A Laguna Beach plastic surgeon accused of medical malpractice received a favorable ruling from an Orange County Superior Court Judge in his defamation lawsuit against a popular health and exercise guru.
Dr. Arian Mowlavi sued social media personality Chalene Johnson for allegedly publicizing a false medical experience for her own financial gain and notoriety. In response, Johnson filed an anti-Strategic Lawsuits Against Public Participation (SLAPP) motion, which Judge Gregory H. Lewis denied on Feb. 12.
Bring awareness! 50+ victims (of this 1 doc) have come forward. Why an investigative reporter w chops hasn’t blown this up is beyond me.
His name is Dr. Arian Mowlavi – yes he’s threatening me 4 speaking out. No, I'm not deterred. @NBCNews @ABC @CBSNews @FoxNews @WSJ @VoiceofOC pic.twitter.com/2nwByC5x6x
— Chalene Johnson (@ChaleneJohnson) October 21, 2021
“The denial of an anti-SLAPP motion says a lot about the case,” said Nicole Clark, CEO of the legal analytics firm Trellis Law. “The plaintiff, for example, has learned that the evidence he has already collected is enough to negate the defenses asserted against the claim. The defendant has just learned that she has a lot more work to do in order to establish a strong defense.”
The dispute began after Johnson received cosmetic surgery from Dr. Mowlavi in July 2021 for her breast implants and C-section scar. Had Johnson received a favorable ruling from Judge Lewis, the anti-SLAPP motion would have halted the discovery process and ended Dr. Mowlavi’s cause of action.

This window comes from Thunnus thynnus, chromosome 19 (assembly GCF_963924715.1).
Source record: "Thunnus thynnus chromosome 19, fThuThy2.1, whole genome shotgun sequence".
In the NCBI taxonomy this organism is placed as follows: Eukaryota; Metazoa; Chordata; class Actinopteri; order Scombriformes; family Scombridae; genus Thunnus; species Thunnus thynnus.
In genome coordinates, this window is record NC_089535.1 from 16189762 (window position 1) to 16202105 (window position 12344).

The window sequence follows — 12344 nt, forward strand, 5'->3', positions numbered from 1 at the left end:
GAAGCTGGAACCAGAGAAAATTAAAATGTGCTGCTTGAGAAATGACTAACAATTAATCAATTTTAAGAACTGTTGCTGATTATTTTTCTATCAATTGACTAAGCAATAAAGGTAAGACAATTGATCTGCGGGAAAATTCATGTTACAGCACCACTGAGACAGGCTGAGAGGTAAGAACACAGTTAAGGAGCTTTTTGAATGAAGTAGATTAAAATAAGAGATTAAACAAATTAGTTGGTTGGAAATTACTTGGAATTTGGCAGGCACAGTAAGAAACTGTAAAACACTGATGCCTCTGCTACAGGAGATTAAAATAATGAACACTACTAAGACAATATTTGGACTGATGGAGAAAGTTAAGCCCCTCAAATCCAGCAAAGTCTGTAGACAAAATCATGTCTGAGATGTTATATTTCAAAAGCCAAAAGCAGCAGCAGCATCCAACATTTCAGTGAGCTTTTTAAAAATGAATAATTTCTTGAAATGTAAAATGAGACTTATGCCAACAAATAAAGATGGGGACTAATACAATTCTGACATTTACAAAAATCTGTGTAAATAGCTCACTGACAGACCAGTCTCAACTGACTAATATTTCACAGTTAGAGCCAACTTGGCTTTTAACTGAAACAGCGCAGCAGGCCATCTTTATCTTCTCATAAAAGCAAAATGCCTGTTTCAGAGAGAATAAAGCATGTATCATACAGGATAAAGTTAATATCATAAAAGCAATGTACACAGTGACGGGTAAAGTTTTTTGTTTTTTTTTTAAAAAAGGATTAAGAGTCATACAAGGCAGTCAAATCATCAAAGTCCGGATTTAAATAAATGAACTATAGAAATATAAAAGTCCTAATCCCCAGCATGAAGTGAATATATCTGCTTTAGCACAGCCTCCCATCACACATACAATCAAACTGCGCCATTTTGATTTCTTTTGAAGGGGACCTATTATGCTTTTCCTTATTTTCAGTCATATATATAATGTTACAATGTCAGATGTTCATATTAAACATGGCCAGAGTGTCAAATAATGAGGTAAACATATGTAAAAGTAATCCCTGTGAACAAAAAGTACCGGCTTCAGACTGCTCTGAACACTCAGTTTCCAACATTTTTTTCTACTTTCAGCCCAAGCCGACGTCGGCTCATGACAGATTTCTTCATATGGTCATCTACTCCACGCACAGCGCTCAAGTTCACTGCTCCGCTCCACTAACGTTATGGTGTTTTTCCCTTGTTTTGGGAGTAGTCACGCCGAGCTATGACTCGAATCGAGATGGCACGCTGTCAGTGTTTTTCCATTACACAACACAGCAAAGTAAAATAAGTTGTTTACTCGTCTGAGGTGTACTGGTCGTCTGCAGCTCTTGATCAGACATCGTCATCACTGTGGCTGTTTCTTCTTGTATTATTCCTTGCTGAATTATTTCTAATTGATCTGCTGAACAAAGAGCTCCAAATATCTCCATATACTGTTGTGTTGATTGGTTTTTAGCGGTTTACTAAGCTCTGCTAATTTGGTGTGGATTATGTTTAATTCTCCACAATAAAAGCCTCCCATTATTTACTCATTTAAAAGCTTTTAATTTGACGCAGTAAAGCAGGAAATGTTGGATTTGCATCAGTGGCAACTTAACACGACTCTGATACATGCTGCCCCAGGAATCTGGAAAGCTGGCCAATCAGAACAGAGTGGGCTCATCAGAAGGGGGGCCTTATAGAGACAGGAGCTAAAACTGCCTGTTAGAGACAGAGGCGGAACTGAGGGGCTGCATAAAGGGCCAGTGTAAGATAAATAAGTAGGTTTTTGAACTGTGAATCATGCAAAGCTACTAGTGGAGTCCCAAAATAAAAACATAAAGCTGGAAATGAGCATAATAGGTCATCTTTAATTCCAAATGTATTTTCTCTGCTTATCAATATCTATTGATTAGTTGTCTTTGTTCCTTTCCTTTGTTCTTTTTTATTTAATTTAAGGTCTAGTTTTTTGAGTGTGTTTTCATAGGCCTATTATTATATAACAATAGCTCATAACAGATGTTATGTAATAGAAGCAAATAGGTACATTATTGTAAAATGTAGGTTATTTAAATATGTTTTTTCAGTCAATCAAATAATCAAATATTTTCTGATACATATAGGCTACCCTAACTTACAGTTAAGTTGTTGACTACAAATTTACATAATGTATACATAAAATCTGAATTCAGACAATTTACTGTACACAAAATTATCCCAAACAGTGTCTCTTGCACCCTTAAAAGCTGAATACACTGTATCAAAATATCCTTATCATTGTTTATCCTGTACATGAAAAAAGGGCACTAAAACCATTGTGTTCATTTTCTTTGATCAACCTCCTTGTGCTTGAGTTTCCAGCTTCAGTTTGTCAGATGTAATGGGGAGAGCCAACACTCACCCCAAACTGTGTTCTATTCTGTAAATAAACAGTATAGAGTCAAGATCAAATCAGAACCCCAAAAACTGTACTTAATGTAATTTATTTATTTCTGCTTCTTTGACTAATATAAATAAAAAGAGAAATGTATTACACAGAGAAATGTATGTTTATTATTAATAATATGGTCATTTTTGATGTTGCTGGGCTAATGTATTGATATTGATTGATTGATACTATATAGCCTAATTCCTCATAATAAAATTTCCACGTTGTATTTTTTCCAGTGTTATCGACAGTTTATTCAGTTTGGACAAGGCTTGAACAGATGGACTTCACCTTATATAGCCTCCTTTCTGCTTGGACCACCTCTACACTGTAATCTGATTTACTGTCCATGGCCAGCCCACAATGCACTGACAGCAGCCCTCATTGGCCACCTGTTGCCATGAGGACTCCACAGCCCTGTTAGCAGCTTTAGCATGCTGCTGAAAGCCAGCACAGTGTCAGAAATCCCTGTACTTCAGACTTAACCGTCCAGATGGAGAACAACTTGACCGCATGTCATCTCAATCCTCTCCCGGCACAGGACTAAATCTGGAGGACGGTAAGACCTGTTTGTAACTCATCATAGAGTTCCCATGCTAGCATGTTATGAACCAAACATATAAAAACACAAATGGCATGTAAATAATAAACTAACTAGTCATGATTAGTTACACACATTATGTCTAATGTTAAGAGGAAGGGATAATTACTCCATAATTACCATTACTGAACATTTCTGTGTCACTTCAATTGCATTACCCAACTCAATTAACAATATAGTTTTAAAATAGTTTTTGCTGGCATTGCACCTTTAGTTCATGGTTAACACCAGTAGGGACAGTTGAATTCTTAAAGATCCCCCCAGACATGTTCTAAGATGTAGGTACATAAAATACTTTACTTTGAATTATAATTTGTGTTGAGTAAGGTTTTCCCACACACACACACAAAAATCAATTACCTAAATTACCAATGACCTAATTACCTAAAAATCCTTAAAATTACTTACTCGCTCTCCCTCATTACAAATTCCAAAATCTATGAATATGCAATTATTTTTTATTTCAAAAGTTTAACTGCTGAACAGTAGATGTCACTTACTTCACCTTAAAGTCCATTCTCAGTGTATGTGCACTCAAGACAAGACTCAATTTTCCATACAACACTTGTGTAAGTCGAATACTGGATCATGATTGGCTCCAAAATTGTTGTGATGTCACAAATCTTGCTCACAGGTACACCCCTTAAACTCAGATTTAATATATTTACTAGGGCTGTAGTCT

“Plaintiffs have submitted sufficient evidence to show that numerous alleged defamatory statements were inaccurate,” wrote Judge Lewis in his Feb. 14 minute order. “From August to November 2021, Defendant Johnson posted approximately 100 statements about Plaintiff Dr. Mowlavi. Defendant Johnson had 749,000 followers on her social media site.”
Johnson’s statements that Judge Lewis decided Dr. Mowlavi had disproved include that a patient died on the operating table, the anesthesiologist used at Defendant Johnson’s surgery had two convictions for driving under the influence, and that Dr. Mowlavi had lost privileges at multiple hospitals.
“Johnson has become ‘obsessed’ with Dr. Mowlavi’s practice of medicine and with utilizing a false, sensationalized version of events – which she exaggerates and progressively changes with contradiction apparently to keep creating new social content for her public platform and podcast,” wrote Dr. Mowlavi’s attorney Stanton L. Stein in the defamation complaint.
Overall, Clark, who did not work on the litigation, finds defamation cases to be ironic.
“In order for the court to adjudicate the matter, the plaintiff must publish those statements in a complaint that is filed with the court and available to any member of the public,” she said. “This has the potential to give those statements even more publicity.”
Johnson subsequently filed a medical malpractice lawsuit and Dr. Mowlavi responded with a Chapter 11 bankruptcy filing in the Central District of California.
“It’s hard to tell what role Judge Lewis’s denial of Johnson’s anti-SLAPP motion will have on Dr. Mowlavi’s defamation case or his bankruptcy case,” Clark told OrangeCountyLawyers.com. “The bankruptcy trustee may read the anti-SLAPP ruling, decide the case is financially worth litigating, and proceed with the case as usual. But there is also a chance that the bankruptcy trustee may abandon the lawsuit.”
Currently, the defamation case has been stayed due to Dr. Mowlavi’s Feb. 21 bankruptcy petition, which lists up to $10 million in assets and $50 million in liabilities.
“When plaintiffs in a lawsuit file for bankruptcy, title to that lawsuit often vests in the bankruptcy trustee, thereby potentially ousting the plaintiff as the party in interest,” Clark added. “The bankruptcy trustee may become the actual owner of Dr. Mowlavi’s defamation lawsuit itself.”
Juliette Fairley covers legal topics for various publications including the Southern California Record, the Epoch Times and Pacer Monitor-News. Prior to discovering she had an ease and facility for law, Juliette lived in Orange County and Los Angeles where she pursued acting in television and film.